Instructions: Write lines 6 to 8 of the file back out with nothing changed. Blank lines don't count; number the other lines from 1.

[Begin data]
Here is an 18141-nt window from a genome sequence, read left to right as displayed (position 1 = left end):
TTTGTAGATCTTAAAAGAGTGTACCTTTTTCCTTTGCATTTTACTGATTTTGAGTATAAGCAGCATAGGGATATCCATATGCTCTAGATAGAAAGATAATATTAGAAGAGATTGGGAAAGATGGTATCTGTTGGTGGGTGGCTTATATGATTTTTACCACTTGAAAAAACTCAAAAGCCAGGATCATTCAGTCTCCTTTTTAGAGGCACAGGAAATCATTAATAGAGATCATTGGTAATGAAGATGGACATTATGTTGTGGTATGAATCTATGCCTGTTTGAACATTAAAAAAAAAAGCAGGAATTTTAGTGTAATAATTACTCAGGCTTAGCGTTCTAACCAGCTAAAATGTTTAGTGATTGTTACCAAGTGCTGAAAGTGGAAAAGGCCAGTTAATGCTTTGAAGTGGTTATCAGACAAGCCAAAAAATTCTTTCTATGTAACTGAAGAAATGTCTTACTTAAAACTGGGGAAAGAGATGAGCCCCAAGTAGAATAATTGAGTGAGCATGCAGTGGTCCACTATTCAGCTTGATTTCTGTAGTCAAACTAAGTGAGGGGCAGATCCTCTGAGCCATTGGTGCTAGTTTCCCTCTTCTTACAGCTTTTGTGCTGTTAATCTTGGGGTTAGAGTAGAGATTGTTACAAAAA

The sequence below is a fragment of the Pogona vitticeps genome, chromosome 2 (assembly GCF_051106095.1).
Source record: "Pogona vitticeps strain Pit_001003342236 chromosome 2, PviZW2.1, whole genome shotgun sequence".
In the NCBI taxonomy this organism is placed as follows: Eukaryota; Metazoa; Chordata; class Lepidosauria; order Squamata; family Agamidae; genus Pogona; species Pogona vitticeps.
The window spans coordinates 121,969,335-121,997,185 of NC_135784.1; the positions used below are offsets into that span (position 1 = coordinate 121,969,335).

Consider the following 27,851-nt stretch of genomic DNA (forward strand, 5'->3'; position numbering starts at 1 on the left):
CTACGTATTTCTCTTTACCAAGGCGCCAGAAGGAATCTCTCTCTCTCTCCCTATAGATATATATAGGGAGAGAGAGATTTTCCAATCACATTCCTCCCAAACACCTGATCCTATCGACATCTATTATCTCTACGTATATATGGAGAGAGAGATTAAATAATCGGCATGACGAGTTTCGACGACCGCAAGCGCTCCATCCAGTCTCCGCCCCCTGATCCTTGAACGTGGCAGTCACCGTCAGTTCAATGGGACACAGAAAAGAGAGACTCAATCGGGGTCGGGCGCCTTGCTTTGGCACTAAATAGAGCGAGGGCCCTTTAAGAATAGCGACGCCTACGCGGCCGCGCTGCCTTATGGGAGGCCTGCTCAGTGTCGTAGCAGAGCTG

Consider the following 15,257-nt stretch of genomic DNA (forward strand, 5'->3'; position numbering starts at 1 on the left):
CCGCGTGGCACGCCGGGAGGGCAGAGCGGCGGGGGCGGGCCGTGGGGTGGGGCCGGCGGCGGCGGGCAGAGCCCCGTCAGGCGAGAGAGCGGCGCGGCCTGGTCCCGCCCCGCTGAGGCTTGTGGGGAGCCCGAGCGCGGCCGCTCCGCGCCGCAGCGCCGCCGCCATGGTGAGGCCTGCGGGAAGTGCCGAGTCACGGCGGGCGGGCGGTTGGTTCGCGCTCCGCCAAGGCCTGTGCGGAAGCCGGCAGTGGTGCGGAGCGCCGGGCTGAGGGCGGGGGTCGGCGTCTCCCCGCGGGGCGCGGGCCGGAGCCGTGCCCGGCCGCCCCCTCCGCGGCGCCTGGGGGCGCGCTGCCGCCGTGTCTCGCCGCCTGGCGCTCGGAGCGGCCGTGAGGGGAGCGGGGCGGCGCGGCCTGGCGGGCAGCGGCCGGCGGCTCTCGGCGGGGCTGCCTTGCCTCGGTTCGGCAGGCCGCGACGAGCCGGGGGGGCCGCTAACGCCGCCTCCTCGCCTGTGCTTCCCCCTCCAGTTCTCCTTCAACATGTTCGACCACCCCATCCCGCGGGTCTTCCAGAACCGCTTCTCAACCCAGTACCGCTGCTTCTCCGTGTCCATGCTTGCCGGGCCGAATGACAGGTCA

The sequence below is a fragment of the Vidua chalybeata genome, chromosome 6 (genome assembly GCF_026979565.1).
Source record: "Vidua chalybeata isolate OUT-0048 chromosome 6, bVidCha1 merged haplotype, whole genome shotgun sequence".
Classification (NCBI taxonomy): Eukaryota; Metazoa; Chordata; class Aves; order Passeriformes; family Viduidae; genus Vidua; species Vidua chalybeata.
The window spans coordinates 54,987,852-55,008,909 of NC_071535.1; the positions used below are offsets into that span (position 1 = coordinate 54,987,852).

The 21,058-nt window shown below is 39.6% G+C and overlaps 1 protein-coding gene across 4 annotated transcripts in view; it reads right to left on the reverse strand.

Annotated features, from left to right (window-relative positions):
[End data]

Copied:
The window spans coordinates 121,969,335-121,997,185 of NC_135784.1; the positions used below are offsets into that span (position 1 = coordinate 121,969,335).

Consider the following 27,851-nt stretch of genomic DNA (forward strand, 5'->3'; position numbering starts at 1 on the left):
CTACGTATTTCTCTTTACCAAGGCGCCAGAAGGAATCTCTCTCTCTCTCCCTATAGATATATATAGGGAGAGAGAGATTTTCCAATCACATTCCTCCCAAACACCTGATCCTATCGACATCTATTATCTCTACGTATATATGGAGAGAGAGATTAAATAATCGGCATGACGAGTTTCGACGACCGCAAGCGCTCCATCCAGTCTCCGCCCCCTGATCCTTGAACGTGGCAGTCACCGTCAGTTCAATGGGACACAGAAAAGAGAGACTCAATCGGGGTCGGGCGCCTTGCTTTGGCACTAAATAGAGCGAGGGCCCTTTAAGAATAGCGACGCCTACGCGGCCGCGCTGCCTTATGGGAGGCCTGCTCAGTGTCGTAGCAGAGCTG